In essence, the GOP is saying that it’s willing to allow higher taxes on middle- and lower-income Americans in order to prevent tax increases on the very wealthy. According to an analysis by Citizens for Tax Justice, provided to the Washington Post’s Greg Sargent, the surtax would affect exceedingly few taxpayers, while a payroll tax cut expiration would wallop more than 100 million households:
The surtax would impact around 345,000 taxpayers, roughly 0.2 percent of taxpayers, or one in 500 of them. Those people would pay on average an additional 2.1 percent of their overall income, or just over 1/50th of that overall income, in taxes.
In a majority of states, only one-tenth of one percent, or one in 1,000 taxpayers, would pay this surtax.
And how many people would benefit from the payroll tax cut? According to the group, around 113 million tax filing units — either single workers or families that include more than one worker — would see their payroll tax cut extended.That’s a lot of people — well over 113 million workers, in fact.
Allowing the payroll tax cut to expire at the end of the year would hit middle-class families with a $1,000 tax increase, providing a substantial drag on the economy. In fact, according to Macroeconomic Advisers, allowing the payroll tax cut to lapse “would reduce GDP growth by 0.5 percent and cost the economy 400,000 jobs.” Other estimates are even worse, with Barclays’s estimating that a payroll tax increase could say 1.5 percent off of GDP growth.
The GOP has, time and again, blocked any legislation that would increase taxes by the slightest amount on the ultra-wealthy, even with tax revenue at a 60 year low, taxes on the rich thelowest they’ve been in a generation, and income inequality out of control. Instead, Republicans would prefer to raise taxes on the middle-class, knocking the economy where it can least afford it.
Okay any fiscal conservative knows that this makes no sense GOP
What the fuck is your problem
Are you that shamelessly owned by the 1%?
(Reuters) - Thirty large and profitable U.S. corporations paid no income taxes in 2008 through 2010, said a study released on Thursday that arrives as Congress faces rising demands for tax reform, but seems unable or unwilling to act.
Pepco Holdings Inc, a Washington, D.C.-area power company, had the lowest effective tax rate, at negative 57.6 percent, among the 280 Fortune 500 companies studied.
The statutory U.S. corporate income tax rate is 35 percent, one of the highest in the world, but over the 2008-2010 period, very few of the companies studied paid it, said the report.
The average effective tax rate for the companies over the period was 18.5 percent, said Citizens for Tax Justice and the Institute on Taxation and Economic Policy, both think tanks.
Their report also listed General Electric Co, Paccar Inc, PG&E Corp, Computer Sciences Corp and NiSource Inc as among the 30 that paid no taxes.
Corporations will say rightly the loopholes that let them slash their taxes were perfectly legal, the report said.
“But that does not mean that low-tax corporations bear no responsibility … The laws were not enacted in a vacuum; they were adopted in response to relentless corporate lobbying, threats and campaign support,” the report said.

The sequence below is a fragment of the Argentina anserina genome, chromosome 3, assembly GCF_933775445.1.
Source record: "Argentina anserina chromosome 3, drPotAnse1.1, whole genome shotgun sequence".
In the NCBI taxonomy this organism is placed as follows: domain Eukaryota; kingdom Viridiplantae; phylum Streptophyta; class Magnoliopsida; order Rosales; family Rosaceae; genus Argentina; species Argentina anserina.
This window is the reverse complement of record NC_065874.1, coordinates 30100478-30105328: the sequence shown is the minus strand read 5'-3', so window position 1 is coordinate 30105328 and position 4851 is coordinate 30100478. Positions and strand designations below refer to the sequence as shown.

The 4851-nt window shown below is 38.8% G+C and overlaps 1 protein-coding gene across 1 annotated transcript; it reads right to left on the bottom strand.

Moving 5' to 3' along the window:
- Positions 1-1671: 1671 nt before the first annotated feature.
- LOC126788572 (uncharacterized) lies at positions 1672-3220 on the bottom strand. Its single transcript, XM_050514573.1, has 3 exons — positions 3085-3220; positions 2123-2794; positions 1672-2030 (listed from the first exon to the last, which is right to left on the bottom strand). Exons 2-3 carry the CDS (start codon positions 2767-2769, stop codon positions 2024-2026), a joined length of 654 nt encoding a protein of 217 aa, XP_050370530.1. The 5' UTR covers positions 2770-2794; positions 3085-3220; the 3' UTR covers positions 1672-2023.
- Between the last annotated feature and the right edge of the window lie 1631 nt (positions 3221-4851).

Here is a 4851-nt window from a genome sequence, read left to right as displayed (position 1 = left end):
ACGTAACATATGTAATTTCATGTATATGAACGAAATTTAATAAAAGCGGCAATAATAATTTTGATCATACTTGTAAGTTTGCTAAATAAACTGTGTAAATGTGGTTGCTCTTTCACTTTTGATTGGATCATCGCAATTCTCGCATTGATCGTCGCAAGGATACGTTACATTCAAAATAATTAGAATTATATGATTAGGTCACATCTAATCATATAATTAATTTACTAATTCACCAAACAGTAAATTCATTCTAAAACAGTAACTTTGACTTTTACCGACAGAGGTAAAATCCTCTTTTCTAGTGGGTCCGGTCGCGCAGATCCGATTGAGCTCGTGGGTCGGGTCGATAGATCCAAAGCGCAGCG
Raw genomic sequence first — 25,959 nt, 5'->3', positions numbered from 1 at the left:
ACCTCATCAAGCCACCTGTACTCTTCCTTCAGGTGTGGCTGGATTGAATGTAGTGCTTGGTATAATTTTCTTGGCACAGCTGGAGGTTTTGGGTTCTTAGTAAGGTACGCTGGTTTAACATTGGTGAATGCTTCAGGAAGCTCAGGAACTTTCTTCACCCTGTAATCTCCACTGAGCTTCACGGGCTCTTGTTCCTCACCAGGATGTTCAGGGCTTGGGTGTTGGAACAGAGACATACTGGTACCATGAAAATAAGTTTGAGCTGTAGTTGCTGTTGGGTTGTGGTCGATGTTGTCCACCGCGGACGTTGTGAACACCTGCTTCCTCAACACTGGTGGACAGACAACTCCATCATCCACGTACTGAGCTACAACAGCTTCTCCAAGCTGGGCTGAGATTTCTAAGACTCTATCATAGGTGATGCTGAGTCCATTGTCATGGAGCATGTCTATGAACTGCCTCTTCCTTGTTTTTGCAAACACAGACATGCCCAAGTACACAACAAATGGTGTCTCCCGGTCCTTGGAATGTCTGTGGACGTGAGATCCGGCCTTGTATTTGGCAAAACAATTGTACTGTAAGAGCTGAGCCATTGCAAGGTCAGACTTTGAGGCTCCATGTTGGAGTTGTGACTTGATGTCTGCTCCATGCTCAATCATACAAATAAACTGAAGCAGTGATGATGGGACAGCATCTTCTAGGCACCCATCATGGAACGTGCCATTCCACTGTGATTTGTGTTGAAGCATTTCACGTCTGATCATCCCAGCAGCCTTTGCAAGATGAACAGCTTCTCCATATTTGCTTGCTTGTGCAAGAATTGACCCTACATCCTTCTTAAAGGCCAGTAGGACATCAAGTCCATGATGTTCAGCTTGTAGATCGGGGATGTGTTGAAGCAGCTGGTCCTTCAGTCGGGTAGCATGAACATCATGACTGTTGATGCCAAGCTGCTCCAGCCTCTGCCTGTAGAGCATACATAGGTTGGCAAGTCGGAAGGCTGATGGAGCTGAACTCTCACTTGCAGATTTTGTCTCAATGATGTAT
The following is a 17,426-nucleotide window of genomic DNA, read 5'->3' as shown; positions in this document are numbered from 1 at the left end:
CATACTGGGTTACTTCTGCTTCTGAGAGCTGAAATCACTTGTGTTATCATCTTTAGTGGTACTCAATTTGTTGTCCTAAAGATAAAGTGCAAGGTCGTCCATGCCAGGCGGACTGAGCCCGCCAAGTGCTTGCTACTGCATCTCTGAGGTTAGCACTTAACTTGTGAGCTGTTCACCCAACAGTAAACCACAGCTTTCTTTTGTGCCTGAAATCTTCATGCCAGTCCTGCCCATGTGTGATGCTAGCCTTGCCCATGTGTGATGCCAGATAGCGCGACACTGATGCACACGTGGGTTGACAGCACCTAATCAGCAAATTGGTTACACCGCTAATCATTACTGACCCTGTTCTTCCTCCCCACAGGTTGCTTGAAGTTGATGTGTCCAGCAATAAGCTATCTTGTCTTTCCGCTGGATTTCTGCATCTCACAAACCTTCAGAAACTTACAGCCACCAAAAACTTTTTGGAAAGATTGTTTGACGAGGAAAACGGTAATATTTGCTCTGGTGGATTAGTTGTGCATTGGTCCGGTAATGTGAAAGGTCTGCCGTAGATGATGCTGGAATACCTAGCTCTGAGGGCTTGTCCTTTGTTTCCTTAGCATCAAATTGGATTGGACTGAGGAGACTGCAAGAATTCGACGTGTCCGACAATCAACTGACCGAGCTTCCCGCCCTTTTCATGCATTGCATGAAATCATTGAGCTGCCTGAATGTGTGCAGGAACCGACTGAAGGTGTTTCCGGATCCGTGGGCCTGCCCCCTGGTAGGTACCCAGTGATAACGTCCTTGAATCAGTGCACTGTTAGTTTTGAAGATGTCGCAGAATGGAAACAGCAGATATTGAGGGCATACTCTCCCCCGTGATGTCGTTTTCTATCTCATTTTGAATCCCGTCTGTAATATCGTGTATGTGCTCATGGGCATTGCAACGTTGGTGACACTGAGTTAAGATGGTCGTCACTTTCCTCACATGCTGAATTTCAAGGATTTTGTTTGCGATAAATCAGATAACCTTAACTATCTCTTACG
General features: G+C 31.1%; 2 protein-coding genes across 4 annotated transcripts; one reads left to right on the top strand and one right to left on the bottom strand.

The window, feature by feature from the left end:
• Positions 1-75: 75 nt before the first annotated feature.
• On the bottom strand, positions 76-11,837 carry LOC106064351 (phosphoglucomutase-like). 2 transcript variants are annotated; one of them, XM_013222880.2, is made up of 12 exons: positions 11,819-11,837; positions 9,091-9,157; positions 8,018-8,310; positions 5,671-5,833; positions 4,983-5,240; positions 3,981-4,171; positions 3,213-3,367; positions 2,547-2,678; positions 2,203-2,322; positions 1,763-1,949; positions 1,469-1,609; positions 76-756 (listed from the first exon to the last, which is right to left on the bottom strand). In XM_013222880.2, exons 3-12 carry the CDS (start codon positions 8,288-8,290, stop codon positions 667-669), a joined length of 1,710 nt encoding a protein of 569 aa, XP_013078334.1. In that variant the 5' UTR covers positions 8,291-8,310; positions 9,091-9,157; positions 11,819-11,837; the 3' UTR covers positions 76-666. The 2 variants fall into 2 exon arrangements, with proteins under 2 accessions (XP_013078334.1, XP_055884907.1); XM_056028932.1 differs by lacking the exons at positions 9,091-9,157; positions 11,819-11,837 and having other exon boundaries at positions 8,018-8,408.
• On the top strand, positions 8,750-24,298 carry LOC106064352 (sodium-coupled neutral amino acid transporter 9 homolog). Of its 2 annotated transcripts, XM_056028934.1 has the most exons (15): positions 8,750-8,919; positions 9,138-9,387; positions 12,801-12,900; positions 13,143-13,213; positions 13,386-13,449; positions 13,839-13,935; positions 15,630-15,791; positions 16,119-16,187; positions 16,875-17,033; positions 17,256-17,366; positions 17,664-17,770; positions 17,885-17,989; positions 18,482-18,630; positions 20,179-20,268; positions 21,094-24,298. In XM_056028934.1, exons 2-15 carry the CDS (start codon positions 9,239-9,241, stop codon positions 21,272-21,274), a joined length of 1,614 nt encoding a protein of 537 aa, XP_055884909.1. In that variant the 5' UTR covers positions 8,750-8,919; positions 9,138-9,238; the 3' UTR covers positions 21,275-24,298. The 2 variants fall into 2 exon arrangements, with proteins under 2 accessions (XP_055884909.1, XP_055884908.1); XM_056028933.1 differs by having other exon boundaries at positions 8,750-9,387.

Chase Bank in Oakland during today’s general strike, just a few hours ago.
The ‘Chilean Model’ was enacted by decree in the early 1980’s, during the military dictatorship of Gen. Augusto Pinochet, to replace a Pay-As-You-Go public pension system (the sort of thing that has Rick Perry calling Social Security a “Ponzi scheme.”)
However, despite the regime that originally imposed it, the overall system has ultimately met with at least some approval from the Chilean people, though it is far from perfect and remains a work in progress. Therefore, the Chilean system does merit at least a close examination on its own merits. But as it turns out, Herman Cain and his fellow Tea Partiers might not like what they find.
In short, the “Chilean Model” so touted by Cain is the individual mandate. What “Obamneycare” is to health care, Chile’s pensions system is to Social Security, with a system of mandates, regulation and subsidies.
Under the Chilean system, workers must contribute 10% of their income, up to a certain limit — similar to Social Security taxes in this country — to a private pension fund administrator (the different funds are known by the Spanish initials “AFP,” for Administradoras de Fondos de Pensiones). As a 2001 OECD report makes clear, the Chilean Model actually does involve a significant amount of government regulation on AFP’s, in order to contain risks and ensure stability.
Huh. Imagine that - a pension fund needing government regulation. Damn government, mucking up Herman Cain’s talking points.
This is amazing.
Even if Geraldo Rivera was at the Zuccotti Park yesterday, Fox News has generally been a tad dismissive of the Occupy Wall Street movement… Bill O’Reilly sent a producer minion out with the same mission: to belittle OWS’s cause by cutting up interviews to make people sound stupid. Well, here is an interview that Fox News filmed, but doesn’t want you to see. The segment was shot on Wednesday for Greta van Susteren’s show… The speaker giving Fox News the business is Jesse LaGreca, a vocal member of the Occupy Wall Street protests. This video comes courtesy of Kyle Christopher from OccupyWallSt.org’s media team.
I keep watching this over and over because it’s fantastic to see this Fox News peon getting completely destroyed.
I just gotta have this on my blog again because Fuck Yeah Jesse LaGreca.